If you live in Los Angeles, you've probably run into Angelyne, the perpetually pink "Hollywood Billboard Queen" who in the 1980s became a pioneer in the field of being famous for being famous. A master in the art of self-promotion, she gained national recognition before social media made everyone an promoter of their own personal brand. The Kardashians wouldn't be the Kardashians if not for Angelyne being Angelyne, so thank God for her.
Growing up I was told Barbies couldn't exist in the real world—that they'd be constantly falling over because of the unrealistic size of their boobs. Angelyne puts that myth to shame, standing upright despite her seemingly impossible boob-to-waist ratio. Her fashion choices leave very little to the imagination, with precisely placed cutouts on her vag-length dresses accentuating the remarkable smoothness of her ass.
Over the weekend, Angelyne had an art show at the MODA Art Gallery in Hollywood and proved she endures as the epitome of Hollywood celebrity. Because in addition to being a self-proclaimed Hollywood icon, Angelyne is also an artist who paints depictions of her favorite subject: herself.
Her signature pink Corvette was parked on Sunset Boulevard, not far from where the billboard that catapulted her to stardom in the 1980s once stood. There was a raffle at the show where 22 winners would be randomly chosen for a ride in the mobile Hollywood landmark.
The museum was packed with fans, reporters, and other characters in their own right, as extravagant and attention-grabbing as the nipples. Angelyne's fame comes from her persona, and it's clear that her be-who-you-want-to-be-to-the-highest-degree-possible attitude had rubbed off on the show's attendees. There were Tim Burton types, punk dudes in fishnets, and LA's most beautifully haired men, all showing Angelyne's influence in their public display of a caricatured, over-the-top version of themselves.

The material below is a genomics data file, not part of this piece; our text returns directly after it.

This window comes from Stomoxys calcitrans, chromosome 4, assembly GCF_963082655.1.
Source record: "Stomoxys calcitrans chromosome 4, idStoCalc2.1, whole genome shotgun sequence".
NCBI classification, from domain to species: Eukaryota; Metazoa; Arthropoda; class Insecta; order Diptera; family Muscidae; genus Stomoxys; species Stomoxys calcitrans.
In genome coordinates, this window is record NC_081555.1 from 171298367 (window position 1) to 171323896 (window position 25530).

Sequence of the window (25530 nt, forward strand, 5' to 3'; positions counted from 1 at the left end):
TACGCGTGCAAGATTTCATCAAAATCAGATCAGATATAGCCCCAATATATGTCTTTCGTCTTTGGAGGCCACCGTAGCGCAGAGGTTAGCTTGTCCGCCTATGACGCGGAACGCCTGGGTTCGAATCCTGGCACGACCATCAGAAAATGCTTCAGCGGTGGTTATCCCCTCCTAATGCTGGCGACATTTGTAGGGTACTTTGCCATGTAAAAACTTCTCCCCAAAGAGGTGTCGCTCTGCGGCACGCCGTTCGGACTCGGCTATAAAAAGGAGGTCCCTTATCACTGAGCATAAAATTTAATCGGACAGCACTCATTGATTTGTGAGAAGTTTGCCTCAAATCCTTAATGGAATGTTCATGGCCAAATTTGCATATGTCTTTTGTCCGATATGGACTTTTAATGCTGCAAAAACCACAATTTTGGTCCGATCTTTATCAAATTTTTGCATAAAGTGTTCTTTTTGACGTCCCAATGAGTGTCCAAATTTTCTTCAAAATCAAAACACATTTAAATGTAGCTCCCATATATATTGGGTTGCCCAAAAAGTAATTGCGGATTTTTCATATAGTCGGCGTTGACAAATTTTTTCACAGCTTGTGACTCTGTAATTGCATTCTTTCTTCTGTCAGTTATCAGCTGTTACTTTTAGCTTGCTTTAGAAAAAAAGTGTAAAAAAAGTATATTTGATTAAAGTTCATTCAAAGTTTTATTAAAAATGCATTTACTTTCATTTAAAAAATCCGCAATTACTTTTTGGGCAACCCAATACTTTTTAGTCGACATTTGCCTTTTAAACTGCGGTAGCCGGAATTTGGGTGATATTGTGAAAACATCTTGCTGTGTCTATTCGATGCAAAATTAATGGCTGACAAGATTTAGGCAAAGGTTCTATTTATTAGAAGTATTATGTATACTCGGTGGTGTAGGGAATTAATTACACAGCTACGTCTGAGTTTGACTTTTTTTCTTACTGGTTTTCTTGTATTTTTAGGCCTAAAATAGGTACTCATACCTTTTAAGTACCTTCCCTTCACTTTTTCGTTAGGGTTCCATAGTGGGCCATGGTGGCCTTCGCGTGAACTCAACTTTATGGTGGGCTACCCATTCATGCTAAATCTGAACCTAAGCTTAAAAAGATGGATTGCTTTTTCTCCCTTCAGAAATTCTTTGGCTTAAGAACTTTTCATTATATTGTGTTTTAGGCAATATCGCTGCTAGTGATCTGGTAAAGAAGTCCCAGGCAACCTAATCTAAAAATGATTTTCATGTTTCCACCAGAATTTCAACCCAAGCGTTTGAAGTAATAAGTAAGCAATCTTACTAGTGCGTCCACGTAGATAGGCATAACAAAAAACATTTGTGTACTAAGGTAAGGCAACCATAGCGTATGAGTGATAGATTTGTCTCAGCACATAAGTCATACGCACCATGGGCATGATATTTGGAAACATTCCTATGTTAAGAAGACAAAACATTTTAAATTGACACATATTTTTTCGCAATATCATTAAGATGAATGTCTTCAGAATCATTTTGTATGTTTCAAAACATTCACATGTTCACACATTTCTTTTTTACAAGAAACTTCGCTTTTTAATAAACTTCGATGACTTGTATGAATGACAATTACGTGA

Everyone shuffled around the main room of the gallery, which was plastered in erotic, nip-focused paintings. Metallic, sensually posed mannequins were placed around the room, along with TVs playing slideshows of Angelyne. All of the art was on sale, with small prints going for a couple hundred dollars and the larger originals priced as high as $10,000.
In a smaller room, a bar was selling refreshments and handing out free "Pink Drinks"—specifically, pink champagne, Charles Shaw rosé, and Shasta Cola's "Fiesta Punch." Across from the bar was Angelyne, obstructed by a white room divider, taking photos and signing autographs at $10 a pop for a rotating posse of fans. Her "people"—a group of beautiful blonde men straight out of Saturday Night Fever—hovered close by. Anyone who tried to sneak a free photo got a stern talking-to from Angelyne herself—what, you thought this was a charity event?
I decided to splurge on a picture, hoping for the opportunity to snag a couple words with the elusive star of the night. Not surprisingly, she was all business, and quickly handed me a pink feather fan—"this one is yours"—then immediately struck her go-to fan-over-the-face-and-one-knee-up pose.
I asked if I could put my hand on her thigh for the photo, at which point she thrust her leg up into the air and placed her ankle into my hand. I was taken aback by the flying ankle and undeniably intimidated by her superior posing (and balance), but I held it together, happy to be Angelyne's accessory for about five and a half seconds. She then shooed me out of the photo area as her assistant ushered in her next customer.
In between photos, Angelyne spent most of the show darting around the gallery and retrieving merch out of the trunk of her Corvette: autographed photos, T-shirts, and $50 copies of her magazine Hot Pin. She was constantly on the move, sitting still only for a few moments to personally sell someone a shirt or chat with her personal assistant. It was clear she had her hand in practically every component of the event.
Despite being in a gallery filled with giant oil-painted nipples, most of the crowd was drawn to Angelyne herself. She's been at this for years, and she plays the role of self-styled icon well. Her persona draws its power from the mystery that surrounds her: Who is that woman on these billboards? Where did she come from? Why is she dressed like that? Why is she still famous? And what am I doing paying $40 for a T-shit she's selling out of the trunk of her car? But if anyone who thought her art show would be a chance to peek behind the curtain of spandex and secrecy, they were shit out of luck. Regardless of the medium, Angelyne remains Angelyne, mystery included.
When Angelyne came into the main room of the gallery to cut her cake, the place froze. She walked swiftly through the room, her entourage of attractive men in tow, stopping only to give the clerk of her favorite video rental store a smooch on the cheek. Soon, though, she returned to the back. Too much socializing with the rabble kills the mystery. Besides—there were pictures to pose for.
See more photos from the event below:
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